Posted on: 6 December 2022

“Their approach to patients is very inspiring and how they put the patient first in everything they do” – Camilla, student


Outside2.JPGA group of Danish students aspiring to work in mental health care, said they were “inspired” during their visit to St Charles Hospital, where they met with the Grenfell Health and Wellbeing Service, One Community’s founder Cate Latto and Open Dialogue lead Amanda Bueno.

It is the second time students from SOSU Nord, a health and social education training college have visited the hospital in years.

Both groups shared learning on different approaches at home and abroad to mental health care.

Earlier in the visit, Amanda Bueno, who leads on the Open Dialogue approach being adopted by the Trust, told the group that “open dialogue says you’re the expert in your life. Don’t leave yourself at home when you come to work. The moment you leave yourself, you leave your emotion and empathy, and people will smell your inauthenticity. Take you and your heart in to work.”

This struck a chord with many of the students, including Line.

“I was totally absorbed by the quote Amanda said “You have to bring your heart to the job too. I was thinking over the quote the whole day, because I’m that type of professional social and health care assistant there feels it´s illegal bringing the heart into the work.”

The quote resonated with her classmate Julie as well.

“In the future when I am done with my education I think I would like to work in psychiatry, so when your talked about how working with these people who need help, is really about bringing your heart to work and not leaving it at home, it was really something I took to heart as something I want to use in my work,” said Julie.

The students also heard from Cate Latto, who runs the One Community project, and Dave Bailey, Deputy Clinical Director at the Service, who gave an overview of the history of the NHS and its evolution to put patients at the heart of everything we do.

“Their approach to patients is very inspiring and how they put the patient first in everything they do” said Camilla, one of the attending students.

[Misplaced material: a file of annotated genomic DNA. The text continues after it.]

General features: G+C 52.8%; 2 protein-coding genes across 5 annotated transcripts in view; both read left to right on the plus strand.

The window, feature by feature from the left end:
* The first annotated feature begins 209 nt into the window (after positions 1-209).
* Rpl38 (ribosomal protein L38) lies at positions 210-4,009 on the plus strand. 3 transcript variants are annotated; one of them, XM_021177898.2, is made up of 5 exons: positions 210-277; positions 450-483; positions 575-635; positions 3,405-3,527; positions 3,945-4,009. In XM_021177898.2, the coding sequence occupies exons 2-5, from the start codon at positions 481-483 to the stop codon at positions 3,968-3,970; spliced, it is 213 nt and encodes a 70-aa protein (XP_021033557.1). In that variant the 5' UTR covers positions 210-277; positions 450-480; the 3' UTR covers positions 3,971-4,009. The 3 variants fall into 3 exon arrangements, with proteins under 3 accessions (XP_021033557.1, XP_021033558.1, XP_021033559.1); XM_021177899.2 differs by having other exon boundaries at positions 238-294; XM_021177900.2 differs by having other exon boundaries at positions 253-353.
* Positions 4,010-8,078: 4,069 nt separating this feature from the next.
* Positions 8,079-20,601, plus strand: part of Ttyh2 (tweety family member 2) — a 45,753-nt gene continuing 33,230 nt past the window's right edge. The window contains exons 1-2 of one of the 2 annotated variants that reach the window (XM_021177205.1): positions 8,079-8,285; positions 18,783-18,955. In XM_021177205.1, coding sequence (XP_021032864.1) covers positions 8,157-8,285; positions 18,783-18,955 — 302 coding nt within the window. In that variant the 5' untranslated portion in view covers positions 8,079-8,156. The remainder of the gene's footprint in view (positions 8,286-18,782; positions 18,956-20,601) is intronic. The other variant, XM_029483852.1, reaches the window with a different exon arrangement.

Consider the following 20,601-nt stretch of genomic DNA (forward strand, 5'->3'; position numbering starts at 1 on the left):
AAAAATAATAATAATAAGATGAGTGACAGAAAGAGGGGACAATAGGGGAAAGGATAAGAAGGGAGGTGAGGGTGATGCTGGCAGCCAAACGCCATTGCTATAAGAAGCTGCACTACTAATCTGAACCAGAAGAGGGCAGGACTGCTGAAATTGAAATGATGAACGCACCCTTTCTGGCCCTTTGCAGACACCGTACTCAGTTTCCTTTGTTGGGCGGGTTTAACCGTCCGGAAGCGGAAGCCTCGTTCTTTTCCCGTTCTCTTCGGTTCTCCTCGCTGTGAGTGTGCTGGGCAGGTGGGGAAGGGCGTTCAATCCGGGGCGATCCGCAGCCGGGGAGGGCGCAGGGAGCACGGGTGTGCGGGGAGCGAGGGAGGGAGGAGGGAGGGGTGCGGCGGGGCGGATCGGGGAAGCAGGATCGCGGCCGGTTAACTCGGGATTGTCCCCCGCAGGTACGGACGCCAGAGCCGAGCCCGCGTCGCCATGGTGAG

Gitte, a teacher at the college said: “We felt very welcome, as the staff was very positive and well prepared for our visit. I am very impressed with their enthusiasm for their work, which I believe rubbed off on all of our students.”

Her colleague Thomas Bjerg Danielsen, who also teaches at the college said:

Our third-year students were very inspired by the progressive approach to mental health and the personal relationship to the patients as illustrated by the Grenfell Service. After meeting Amanda, Cate, and David, the students were convinced that this approach would benefit their own education and work with patients within psychiatry and general healthcare.

Outside.JPGDave Bailey, Deputy Clinical Director at the Service said: It was so good to be able to present to the students the common thread of listening to the voice of people who are using services and the creativity that comes out of this way of working in One Community, Open Dialogue and the Grenfell Service.  We were also really impressed to hear how the Danish people regularly make time to care for their own wellbeing by having a tradition of doing “hygge” for themselves.  Hygge is the act of doing something nurturing for yourself to look after your wellbeing, this could be as varied as taking a break and having  hot cholate and reading a book, or spending time doing something that you really get nurtured by, like a walk in the countryside or even rewarding yourself with good food and perhaps a glass of something special just for you.  It was amazing to hear that the whole country does this quite naturally and takes it seriously that they should look after their own wellbeing first.  We felt we have something to learn from a country that really takes self care seriously and knows that self care is where all care really begins.”

What other students had to say:

Johanne: “We learned that in England you have a more personal and close relationship to the patients, that has given me another view on how it is possible to deal with people with mental illness. And the idea of “One community” was a really good idea, I am sure that it’s making a huge difference for the patients who lives on the hospital for a longer time.”

Diana: “Thank you for having us and tell us about what it will say to working in a psychiatric hospital. I like to hear about how you see and treat patients, and how it was different from Denmark. Your thinking about the patient’s is inspiring, I like you saying to love the patients and have your heart in it.  The garden was really a beautiful thing, there was a peaceful and calm atmosphere in the garden, it made me relax.”

Caroline: “They see and handle psychiatrics in a very different way, they told us too love our patients and to bring our self in to the care, which is absolutely different from what we have been told in our school, I think that’s what I would bring into my work in the psychiatrics”

Nicole: “I think we in Denmark could learn something from your approach. I will personally take your vision for mental illness with me, and remember to have myself and my heart into the work with sick people all the way. I really like your beautiful garden for the patients, there was a peaceful atmosphere, and I think it’s a really great idea to come near the patient as equally.”

Josephine: “I think their methods to therapy are very different from Denmark but I really like the way they talked about how they treat the patients. I think I has changed my thoughts a bit because they talked about “loving the patient” and I really liked that because I feel like that they are more caring about the patient.”